Copper still a drag on commodity stocks

<p>Dr Copper continues to languish, last trading under US$3.50/lb with no real bounce in sight. The US$3.60-65/lb support range now seems out of sight. We […]</p>

Dr Copper continues to languish, last trading under US$3.50/lb with no real bounce in sight. The US$3.60-65/lb support range now seems out of sight. We often acknowledge Dr Copper as the key lead indicator for all other industrial commodities. Gold’s fall is more in line with the expectation that eventually Ben Bernanke will halt the printing presses as the world’s largest economy works through its problems.

The stock market seems to be pricing in that scenario, with the Dow Jones hitting record highs. But copper is the missing piece of the puzzle and the languishing price is taking many quality listed mining exposure – who would be expected to benefit from a global recovery – downwards in price. Despite posting a solid full year earnings number, the world’s largest mining company by revenue BHP Biliton has fallen 4.5% in Australia over the past month.

Stockpiles the key

London Metals Exchange stockpiles show a major increase in warehouse volumes in the past few months. This has the market worried about a short-term period of over-supply. Warehouse levels have increased from around 280,000 tonnes to around 480,000 since the beginning of the year. This is a major increase in such a short period of time.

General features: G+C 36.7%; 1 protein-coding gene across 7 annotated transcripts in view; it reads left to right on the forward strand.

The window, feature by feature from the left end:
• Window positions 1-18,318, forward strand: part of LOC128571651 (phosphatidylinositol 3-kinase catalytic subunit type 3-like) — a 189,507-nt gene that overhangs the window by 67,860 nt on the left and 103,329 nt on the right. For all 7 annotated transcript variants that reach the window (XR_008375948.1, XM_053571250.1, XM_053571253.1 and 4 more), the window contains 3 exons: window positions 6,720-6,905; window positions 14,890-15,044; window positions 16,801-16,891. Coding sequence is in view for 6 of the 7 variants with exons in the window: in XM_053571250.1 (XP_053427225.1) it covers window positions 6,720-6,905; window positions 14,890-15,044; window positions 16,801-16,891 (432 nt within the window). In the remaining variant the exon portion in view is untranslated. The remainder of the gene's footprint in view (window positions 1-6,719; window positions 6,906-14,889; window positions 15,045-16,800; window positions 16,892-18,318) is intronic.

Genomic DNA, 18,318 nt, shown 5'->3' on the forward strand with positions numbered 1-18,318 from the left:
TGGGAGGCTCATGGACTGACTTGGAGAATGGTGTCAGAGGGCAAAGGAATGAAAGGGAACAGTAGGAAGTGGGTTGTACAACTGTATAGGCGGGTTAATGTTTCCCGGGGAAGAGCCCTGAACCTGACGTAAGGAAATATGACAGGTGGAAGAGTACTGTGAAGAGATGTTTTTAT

At 280,000 tonnes, stockpiles were sitting in the bottom quarterly of averages over the past five years. The long term average is somewhere in the order of 400,000 but that is based on a period where the United States and Europe have been languishing in growth and China has been posting 8%+ numbers. The market is worried in the latter but the impact of the former should not be completely diminishing either.

Going forward

Copper could test more downside until the stockpile increase stabilises and demand starts to pick up post Chinese leadership transition and on higher US housing starts. The next major support level is at US$3.30/lb, a rock solid level that could be tested if fear comes back into the market. Catalysts could include more news around Chinese tightening, a miss on US job numbers and political instability in Europe. Worst
case, all three. The spot price bounced the last time the 50 and 200 day moving averages converged in January this year. Unless we see a big bounce over the next few weeks on solid fundamental buying, the next test could not prove as resilient.

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